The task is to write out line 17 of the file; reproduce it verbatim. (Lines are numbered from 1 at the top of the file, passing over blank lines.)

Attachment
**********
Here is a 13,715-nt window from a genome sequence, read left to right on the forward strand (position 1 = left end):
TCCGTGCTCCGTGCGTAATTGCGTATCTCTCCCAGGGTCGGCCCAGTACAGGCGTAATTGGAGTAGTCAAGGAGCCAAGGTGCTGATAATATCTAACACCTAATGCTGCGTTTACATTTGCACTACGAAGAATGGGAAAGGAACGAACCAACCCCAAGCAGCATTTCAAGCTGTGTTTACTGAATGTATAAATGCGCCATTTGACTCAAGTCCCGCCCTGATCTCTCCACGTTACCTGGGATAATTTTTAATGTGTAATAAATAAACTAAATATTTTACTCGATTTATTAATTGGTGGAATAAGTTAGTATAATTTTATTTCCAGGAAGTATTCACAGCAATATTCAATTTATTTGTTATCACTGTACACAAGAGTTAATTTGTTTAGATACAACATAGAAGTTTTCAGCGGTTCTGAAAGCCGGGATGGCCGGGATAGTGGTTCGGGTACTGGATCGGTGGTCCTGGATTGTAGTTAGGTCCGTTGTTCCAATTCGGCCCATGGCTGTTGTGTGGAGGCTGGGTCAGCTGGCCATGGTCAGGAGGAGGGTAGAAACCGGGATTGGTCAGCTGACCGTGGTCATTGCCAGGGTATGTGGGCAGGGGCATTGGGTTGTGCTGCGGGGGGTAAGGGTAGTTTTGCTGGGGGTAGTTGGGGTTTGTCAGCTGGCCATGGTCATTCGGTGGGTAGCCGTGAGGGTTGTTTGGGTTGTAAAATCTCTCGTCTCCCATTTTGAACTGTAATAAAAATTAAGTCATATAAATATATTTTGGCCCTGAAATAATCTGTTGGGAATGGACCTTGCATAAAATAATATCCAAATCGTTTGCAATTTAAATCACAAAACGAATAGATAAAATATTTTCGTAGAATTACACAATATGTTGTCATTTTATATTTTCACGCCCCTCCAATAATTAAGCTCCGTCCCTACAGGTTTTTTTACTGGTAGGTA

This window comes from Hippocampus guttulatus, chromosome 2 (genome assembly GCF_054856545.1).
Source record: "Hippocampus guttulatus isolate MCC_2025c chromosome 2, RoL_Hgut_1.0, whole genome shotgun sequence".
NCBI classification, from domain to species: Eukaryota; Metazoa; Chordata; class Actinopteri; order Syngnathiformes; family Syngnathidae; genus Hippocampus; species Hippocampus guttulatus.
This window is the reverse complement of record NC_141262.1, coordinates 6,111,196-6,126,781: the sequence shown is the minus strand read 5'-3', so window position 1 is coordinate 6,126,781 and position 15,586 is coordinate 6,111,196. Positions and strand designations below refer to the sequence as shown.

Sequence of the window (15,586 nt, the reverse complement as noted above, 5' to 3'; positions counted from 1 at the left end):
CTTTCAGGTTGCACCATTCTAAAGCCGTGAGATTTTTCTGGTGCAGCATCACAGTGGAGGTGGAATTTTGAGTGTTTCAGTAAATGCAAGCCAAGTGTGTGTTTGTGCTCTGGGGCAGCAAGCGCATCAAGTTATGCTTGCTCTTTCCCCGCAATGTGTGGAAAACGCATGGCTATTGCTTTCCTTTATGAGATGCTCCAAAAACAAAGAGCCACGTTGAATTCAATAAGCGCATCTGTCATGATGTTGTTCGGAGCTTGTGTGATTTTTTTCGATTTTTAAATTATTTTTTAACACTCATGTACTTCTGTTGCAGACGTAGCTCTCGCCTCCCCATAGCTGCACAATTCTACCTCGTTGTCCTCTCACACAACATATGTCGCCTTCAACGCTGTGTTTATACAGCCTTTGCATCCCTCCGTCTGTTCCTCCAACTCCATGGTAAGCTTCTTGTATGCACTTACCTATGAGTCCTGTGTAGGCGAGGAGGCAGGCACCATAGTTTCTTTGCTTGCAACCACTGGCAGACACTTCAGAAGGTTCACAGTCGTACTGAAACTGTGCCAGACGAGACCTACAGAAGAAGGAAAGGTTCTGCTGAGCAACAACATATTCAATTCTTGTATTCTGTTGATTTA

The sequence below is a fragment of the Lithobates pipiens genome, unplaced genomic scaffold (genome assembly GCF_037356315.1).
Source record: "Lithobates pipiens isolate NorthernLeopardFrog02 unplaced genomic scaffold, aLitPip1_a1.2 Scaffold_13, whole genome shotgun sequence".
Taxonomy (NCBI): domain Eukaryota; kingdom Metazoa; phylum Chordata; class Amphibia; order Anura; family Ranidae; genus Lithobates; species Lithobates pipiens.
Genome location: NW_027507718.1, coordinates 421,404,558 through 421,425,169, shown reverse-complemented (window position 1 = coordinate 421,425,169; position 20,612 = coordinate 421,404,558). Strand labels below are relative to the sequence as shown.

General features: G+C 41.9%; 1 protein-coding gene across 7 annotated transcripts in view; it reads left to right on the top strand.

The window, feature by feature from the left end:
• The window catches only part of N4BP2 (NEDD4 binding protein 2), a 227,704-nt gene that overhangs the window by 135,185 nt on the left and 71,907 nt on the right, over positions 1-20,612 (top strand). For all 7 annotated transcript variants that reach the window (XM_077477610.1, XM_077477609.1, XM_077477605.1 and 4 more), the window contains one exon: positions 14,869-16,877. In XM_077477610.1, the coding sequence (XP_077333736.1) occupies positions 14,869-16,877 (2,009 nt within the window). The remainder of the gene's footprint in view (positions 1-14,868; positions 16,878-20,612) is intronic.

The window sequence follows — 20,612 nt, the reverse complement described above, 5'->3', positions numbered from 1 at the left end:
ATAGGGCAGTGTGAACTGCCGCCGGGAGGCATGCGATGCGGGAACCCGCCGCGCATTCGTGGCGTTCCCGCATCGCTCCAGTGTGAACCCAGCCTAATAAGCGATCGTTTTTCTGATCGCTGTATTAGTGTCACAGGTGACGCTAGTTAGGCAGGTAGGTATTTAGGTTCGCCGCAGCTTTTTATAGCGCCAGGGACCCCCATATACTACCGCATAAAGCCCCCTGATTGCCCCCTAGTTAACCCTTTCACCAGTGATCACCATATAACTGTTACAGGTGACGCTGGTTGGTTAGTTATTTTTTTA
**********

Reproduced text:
ATAGGGCAGTGTGAACTGCCGCCGGGAGGCATGCGATGCGGGAACCCGCCGCGCATTCGTGGCGTTCCCGCATCGCTCCAGTGTGAACCCAGCCTAATAAGCGATCGTTTTTCTGATCGCTGTATTAGTGTCACAGGTGACGCTAGTTAGGCAGGTAGGTATTTAGGTTCGCCGCAGCTTTTTATAGCGCCAGGGACCCCCATATACTACCGCATAAAGCCCCCTGATTGCCCCCTAGTTAACCCTTTCACCAGTGATCACCATATAACTGTTACAGGTGACGCTGGTTGGTTAGTTATTTTTTTA